Intro: Giant Reclaimed Timber LED Floor Lamp W/ Music Reactive LEDs
This Instructable explains the steps to make a modern industrial LED floor lamp from a reclaimed timber beam and steel. I made this lamp to match the modern industrial style of brick and timber loft. I’m pretty pumped how it came out – hopefully you all enjoy it too! I built this lamp with my friend Jonny Lambert (from the Jonny Builds YouTube channel), so that is who I’m referring to when I say “we.”
The lamp is made from a 60 year-old reclaimed douglas fir beam and 1/4" steel. A 480-LED matrix is embedded in the beam, and includes a controller that can switch between solid light in various shades of white, and a reactive mode where the LED matrix reacts to music or other sounds in the environment (like my voice). The reactive mode is best experienced by watching the video I made documenting the build process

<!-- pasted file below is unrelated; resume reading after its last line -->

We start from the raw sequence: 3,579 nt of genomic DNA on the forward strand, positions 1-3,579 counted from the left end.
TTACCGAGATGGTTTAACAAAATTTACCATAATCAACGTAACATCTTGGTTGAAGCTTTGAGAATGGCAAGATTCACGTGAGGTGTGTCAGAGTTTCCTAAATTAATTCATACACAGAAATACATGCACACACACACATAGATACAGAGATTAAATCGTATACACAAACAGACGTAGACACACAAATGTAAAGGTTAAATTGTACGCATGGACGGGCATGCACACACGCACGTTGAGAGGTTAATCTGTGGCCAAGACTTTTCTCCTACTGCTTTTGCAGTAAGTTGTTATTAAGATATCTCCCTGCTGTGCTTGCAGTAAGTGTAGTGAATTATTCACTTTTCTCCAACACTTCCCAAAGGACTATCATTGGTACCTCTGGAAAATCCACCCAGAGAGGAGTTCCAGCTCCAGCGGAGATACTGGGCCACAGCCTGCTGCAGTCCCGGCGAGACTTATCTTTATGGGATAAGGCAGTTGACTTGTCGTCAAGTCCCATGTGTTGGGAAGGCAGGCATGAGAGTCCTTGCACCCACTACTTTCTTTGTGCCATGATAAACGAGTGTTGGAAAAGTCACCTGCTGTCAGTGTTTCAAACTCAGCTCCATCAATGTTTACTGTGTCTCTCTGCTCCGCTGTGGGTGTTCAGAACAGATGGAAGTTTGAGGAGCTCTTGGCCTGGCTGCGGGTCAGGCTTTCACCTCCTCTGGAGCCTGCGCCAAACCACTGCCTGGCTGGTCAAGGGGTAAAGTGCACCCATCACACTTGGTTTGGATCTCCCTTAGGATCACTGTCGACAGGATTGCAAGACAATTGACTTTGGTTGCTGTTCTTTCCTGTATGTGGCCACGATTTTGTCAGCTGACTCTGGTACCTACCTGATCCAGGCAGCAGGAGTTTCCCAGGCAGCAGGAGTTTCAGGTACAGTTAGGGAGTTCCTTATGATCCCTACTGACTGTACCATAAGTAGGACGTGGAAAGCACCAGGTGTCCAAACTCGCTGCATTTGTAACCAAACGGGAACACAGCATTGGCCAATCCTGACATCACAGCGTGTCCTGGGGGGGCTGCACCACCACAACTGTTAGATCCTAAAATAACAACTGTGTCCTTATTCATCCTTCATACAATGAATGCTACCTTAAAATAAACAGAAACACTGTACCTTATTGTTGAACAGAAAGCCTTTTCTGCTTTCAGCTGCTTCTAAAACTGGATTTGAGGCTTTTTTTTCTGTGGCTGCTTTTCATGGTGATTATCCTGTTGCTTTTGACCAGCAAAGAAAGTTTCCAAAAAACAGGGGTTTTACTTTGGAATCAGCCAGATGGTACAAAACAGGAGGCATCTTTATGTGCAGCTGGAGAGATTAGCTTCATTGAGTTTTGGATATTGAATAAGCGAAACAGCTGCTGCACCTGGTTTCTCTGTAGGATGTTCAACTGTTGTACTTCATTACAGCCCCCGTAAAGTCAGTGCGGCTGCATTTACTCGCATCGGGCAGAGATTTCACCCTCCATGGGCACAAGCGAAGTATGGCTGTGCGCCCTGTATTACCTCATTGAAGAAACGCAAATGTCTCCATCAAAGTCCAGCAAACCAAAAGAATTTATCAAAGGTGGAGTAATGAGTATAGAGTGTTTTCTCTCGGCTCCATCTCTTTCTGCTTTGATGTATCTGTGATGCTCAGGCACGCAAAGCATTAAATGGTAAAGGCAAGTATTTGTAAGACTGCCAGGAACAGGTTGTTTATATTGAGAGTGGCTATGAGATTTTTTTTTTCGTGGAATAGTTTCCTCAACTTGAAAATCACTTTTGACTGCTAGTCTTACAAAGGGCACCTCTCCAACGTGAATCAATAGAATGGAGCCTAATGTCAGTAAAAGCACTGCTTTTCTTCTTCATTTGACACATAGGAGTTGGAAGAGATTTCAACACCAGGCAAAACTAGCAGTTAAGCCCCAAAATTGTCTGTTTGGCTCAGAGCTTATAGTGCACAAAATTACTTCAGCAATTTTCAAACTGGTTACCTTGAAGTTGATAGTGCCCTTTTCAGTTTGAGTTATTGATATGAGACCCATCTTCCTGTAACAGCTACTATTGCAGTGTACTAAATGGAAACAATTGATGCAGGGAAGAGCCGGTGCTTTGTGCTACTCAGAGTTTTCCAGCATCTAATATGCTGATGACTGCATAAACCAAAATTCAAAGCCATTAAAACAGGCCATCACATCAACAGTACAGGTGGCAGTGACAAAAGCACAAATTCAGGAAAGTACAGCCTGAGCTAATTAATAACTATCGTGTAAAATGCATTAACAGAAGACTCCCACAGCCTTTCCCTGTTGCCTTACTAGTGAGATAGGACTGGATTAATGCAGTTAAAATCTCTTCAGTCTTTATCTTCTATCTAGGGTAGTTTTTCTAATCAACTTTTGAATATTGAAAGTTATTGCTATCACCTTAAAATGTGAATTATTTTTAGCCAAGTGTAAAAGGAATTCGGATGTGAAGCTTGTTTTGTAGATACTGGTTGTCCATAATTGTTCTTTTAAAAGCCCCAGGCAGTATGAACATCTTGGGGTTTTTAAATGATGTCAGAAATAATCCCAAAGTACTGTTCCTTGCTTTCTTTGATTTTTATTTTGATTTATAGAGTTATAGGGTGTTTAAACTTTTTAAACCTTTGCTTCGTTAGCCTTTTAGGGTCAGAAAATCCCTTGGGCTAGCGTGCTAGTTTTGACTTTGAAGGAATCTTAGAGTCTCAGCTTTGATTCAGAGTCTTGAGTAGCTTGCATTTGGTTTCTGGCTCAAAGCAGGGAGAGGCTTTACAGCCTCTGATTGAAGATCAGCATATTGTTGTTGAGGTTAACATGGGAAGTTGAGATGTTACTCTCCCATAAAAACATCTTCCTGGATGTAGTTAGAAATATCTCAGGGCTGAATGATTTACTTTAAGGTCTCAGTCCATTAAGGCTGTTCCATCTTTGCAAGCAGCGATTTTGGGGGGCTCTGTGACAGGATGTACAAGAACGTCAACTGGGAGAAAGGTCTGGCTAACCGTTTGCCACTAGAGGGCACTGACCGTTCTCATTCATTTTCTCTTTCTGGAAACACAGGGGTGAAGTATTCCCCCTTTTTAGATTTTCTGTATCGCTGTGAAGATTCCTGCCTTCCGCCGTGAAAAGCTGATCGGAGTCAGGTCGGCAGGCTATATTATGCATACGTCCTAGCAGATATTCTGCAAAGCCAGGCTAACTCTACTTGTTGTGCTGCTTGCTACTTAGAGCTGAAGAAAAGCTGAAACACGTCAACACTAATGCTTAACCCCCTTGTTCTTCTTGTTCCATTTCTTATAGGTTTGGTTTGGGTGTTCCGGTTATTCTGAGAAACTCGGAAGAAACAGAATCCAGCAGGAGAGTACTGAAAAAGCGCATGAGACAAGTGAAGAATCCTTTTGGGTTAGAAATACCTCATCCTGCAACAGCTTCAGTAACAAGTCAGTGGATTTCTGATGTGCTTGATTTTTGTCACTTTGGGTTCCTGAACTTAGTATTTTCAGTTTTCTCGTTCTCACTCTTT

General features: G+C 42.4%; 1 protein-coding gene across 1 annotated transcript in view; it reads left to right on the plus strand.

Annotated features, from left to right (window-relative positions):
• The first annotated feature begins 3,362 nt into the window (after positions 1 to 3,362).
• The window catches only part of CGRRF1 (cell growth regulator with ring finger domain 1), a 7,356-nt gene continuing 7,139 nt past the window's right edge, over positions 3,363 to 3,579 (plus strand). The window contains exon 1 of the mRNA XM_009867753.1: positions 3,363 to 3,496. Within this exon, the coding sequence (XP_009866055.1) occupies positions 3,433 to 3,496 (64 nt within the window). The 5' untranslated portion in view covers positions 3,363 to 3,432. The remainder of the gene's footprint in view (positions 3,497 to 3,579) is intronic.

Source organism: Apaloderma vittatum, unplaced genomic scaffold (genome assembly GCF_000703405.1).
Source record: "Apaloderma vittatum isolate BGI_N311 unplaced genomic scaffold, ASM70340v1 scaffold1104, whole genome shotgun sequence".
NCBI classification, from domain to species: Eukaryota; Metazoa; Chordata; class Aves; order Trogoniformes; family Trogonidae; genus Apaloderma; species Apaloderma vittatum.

6 ft. Reclaimed Beam – just Google search for reclaimed wood in your area, and you’ll likely find a source 1/4"
Steel Plate, 20 ft length of 8” wide -- again, do a Google search for a steel yard in your area
4x4 lumber (one 8' board)
1/4" locking nuts
1/4" threaded rod
SK6812 WWA LED Strips: https://amzn.to/2Jrp2Tu
LED Music Controller: https://goo.gl/mC8B5j
5V LED power supply: https://goo.gl/mC8B5j
White Acrylic sheet (for diffusers): https://goo.gl/mC8B5j
Shaper Origin: https://goo.gl/mC8B5j
Step 1: Routing the LED Cavity in the Beam